There is a new website up called FaithLeaks that seeks transparency of faith communities and to hold them accountable for what they do and say.
This is their mission statement
FaithLeaks is a non profit media organization founded on the belief that increased transparency within religious organizations results in fewer untruths, less corruption, and less abuse. The organization provides sources and whistleblowers the technical ability to anonymously submit sensitive documents for use by professional and citizen journalists for starting and expanding news reporting, public commentary, and criticism related to religion.
FaithLeaks is a project by the Truth and Transparency Foundation, a non profit founded by Ryan McKnight and Ethan Dodge in November 2017.They provide an avenue for church members and information on how to anonymously submit sensitive documents. They use SecureDrop...
Like other whistle-blower organizations, FaithLeaks provides sources the ability to anonymously submit sensitive documents, which the site then posts publicly. FaithLeaks uses SecureDrop, an encrypted open-source system that is also used by media outlets including the New York Timesand ProPublica. SecureDrop uses the anonymizing Tor network to facilitate submissions that leave no trace online. Founded by two former Mormons in November, FaithLeaks believes that “increased transparency within religious organizations results in fewer untruths, less corruption, and less abuse.” A New “Wikileaks for Religion” Publishes Its First Trove of Documents
Their first big trove of documents to be dumped concerns sexual abuse in a Jehovah's Witness church and how church leaders attempted to cover it all up.
FaithLeaks Releases Documents Surrounding Sexual Abuse Investigation in Jehovah’s Witness Congregation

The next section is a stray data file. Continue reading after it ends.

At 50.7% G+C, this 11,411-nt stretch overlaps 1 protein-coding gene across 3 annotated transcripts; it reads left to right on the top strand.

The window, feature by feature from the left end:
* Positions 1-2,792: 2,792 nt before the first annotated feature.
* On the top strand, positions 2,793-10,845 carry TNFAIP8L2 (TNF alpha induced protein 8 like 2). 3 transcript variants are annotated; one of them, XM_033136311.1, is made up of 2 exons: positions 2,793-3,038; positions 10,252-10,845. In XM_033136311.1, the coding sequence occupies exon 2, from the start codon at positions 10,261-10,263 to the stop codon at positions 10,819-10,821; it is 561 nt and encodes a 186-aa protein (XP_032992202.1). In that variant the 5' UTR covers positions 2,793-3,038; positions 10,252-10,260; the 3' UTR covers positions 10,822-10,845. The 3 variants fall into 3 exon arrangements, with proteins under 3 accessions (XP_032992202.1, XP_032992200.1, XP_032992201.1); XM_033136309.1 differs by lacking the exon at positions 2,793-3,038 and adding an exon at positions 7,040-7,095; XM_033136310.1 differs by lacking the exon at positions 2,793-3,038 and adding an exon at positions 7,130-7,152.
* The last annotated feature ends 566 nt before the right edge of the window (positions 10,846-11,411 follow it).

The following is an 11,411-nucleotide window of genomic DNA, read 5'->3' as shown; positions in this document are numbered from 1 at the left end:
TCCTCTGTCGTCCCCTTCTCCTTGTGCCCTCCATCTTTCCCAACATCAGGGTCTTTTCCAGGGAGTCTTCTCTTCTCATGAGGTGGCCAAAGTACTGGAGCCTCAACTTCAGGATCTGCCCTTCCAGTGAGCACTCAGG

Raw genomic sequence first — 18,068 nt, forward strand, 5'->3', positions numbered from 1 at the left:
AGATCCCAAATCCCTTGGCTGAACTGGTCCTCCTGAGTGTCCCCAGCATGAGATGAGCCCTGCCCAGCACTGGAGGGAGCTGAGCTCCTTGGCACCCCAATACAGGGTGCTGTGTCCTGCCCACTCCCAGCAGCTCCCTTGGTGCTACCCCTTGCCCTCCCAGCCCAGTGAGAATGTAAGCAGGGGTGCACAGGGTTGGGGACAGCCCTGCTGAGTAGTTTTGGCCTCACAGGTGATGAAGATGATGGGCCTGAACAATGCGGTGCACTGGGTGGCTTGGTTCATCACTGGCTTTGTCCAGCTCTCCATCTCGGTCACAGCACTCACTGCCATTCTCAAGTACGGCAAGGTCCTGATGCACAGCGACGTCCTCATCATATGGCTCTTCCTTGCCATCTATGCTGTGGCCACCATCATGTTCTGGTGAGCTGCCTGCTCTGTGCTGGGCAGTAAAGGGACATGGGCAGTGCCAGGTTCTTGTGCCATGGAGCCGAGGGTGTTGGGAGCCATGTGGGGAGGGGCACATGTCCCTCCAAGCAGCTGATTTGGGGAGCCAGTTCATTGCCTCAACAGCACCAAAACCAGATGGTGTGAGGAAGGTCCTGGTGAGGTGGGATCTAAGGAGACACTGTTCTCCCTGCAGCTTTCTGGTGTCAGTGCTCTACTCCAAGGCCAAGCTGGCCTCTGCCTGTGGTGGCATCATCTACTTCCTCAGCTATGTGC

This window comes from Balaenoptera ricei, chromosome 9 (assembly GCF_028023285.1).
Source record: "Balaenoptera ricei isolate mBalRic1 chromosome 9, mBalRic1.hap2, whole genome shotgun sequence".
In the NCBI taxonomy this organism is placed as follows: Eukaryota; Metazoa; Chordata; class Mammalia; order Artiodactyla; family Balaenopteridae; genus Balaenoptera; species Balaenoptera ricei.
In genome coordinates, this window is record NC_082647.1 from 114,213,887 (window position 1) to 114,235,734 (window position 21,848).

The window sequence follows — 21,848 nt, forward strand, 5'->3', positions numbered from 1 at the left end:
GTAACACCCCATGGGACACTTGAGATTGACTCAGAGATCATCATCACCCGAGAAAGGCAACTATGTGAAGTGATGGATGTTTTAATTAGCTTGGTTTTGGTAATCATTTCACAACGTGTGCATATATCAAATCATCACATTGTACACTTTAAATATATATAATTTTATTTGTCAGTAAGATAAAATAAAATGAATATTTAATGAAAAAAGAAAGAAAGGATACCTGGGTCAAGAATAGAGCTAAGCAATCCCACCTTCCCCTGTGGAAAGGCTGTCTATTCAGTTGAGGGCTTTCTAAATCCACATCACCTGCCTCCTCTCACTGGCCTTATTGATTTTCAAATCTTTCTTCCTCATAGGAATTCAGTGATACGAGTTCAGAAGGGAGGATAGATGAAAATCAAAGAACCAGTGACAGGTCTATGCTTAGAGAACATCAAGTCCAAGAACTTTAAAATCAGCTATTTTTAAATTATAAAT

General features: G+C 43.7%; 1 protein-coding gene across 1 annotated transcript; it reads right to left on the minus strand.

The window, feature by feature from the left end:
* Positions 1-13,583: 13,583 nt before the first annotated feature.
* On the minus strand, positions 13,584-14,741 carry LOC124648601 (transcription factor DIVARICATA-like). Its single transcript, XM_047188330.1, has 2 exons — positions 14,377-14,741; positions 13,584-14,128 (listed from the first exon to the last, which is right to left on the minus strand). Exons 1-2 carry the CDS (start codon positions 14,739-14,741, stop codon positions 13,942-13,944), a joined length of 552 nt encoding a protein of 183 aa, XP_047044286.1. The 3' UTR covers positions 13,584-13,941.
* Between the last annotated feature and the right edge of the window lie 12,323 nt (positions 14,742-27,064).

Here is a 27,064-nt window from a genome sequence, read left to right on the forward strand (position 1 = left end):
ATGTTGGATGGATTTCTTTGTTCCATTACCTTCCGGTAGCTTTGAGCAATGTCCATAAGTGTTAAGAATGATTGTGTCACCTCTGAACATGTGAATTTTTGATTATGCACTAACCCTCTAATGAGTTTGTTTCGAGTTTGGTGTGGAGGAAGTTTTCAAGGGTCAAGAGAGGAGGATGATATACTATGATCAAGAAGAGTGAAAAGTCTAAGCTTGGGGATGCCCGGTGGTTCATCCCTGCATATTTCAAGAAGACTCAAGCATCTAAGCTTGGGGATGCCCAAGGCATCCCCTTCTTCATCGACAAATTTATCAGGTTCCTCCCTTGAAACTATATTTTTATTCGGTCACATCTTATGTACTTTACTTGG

The documents released this week span from 1999 to 2012, and they’re devastating. They include details about accusations by three women against one church member. The first case involves allegations made by the man’s adult daughter, who accused him of sexual and physical abuse that began when she was 5 years old. (Names have been redacted in all the FaithLeaks documents.) Another daughter and an unrelated woman later came forward to make abuse accusations against the same man; the second daughter said her father had begun to “fondle and touch” her at the age of 3, and began raping her at 8. A New “Wikileaks for Religion” Publishes Its First Trove of DocumentsOn a secret COG facebook page, there have been reports by people sending in information about the Philadelphia Church of God and Restored Church of God. One LCG member also claims to be gathering information to send in.
The founders of FaithLeaks hope to shed light on corruption and cover-ups within other religious communities going forward. “Our goal is to reduce the amount of deception and untruths and unethical behaviors that exist in some facets of religion,” Ryan McKnight told Religion News Service. “If someone is in possession of documents they feel deserve to be made public, we’re simply here to help facilitate that.” McKnight and his co-founder, Ethan Dodge, say they are particularly interested in documents related to finances, congregational policies and procedures, and information on sex-abuse settlements.
It’s easy to imagine FaithLeaks being used by whistle-blowers within a wide range of religious communities, but it’s notable that so far the greatest interest and excitement seems to be coming from former Scientologists, Jehovah’s Witnesses, and Mormons. These are organizations that are famously secretive and close-knit, and which can be hard for members to publicly criticize. (Individual Protestant churches can be authoritarian and secretive, too, but there are usually dozens of local competitors, which makes it relatively easy for disgruntled congregants to simply leave. A New “Wikileaks for Religion” Publishes Its First Trove of Documents